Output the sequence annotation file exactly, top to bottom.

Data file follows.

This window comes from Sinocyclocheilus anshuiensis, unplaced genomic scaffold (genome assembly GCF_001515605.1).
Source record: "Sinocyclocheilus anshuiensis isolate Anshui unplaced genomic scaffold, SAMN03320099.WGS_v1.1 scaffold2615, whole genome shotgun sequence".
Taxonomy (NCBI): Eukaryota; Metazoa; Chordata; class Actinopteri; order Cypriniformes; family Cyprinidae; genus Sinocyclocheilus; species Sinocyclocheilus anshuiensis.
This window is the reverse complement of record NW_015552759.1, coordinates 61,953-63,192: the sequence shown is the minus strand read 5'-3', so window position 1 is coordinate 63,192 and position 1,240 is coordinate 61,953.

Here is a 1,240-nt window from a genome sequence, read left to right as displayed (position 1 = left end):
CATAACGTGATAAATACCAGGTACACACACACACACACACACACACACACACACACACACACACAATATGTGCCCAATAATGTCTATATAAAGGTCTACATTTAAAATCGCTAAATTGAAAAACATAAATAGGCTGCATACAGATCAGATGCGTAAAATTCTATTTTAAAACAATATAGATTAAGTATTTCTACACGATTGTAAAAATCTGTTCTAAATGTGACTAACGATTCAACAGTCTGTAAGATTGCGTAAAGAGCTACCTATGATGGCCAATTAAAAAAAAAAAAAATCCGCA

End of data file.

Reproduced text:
This window comes from Sinocyclocheilus anshuiensis, unplaced genomic scaffold (genome assembly GCF_001515605.1).
Source record: "Sinocyclocheilus anshuiensis isolate Anshui unplaced genomic scaffold, SAMN03320099.WGS_v1.1 scaffold2615, whole genome shotgun sequence".
Taxonomy (NCBI): Eukaryota; Metazoa; Chordata; class Actinopteri; order Cypriniformes; family Cyprinidae; genus Sinocyclocheilus; species Sinocyclocheilus anshuiensis.
This window is the reverse complement of record NW_015552759.1, coordinates 61,953-63,192: the sequence shown is the minus strand read 5'-3', so window position 1 is coordinate 63,192 and position 1,240 is coordinate 61,953.

Here is a 1,240-nt window from a genome sequence, read left to right as displayed (position 1 = left end):
CATAACGTGATAAATACCAGGTACACACACACACACACACACACACACACACACACACACACACAATATGTGCCCAATAATGTCTATATAAAGGTCTACATTTAAAATCGCTAAATTGAAAAACATAAATAGGCTGCATACAGATCAGATGCGTAAAATTCTATTTTAAAACAATATAGATTAAGTATTTCTACACGATTGTAAAAATCTGTTCTAAATGTGACTAACGATTCAACAGTCTGTAAGATTGCGTAAAGAGCTACCTATGATGGCCAATTAAAAAAAAAAAAAATCCGCA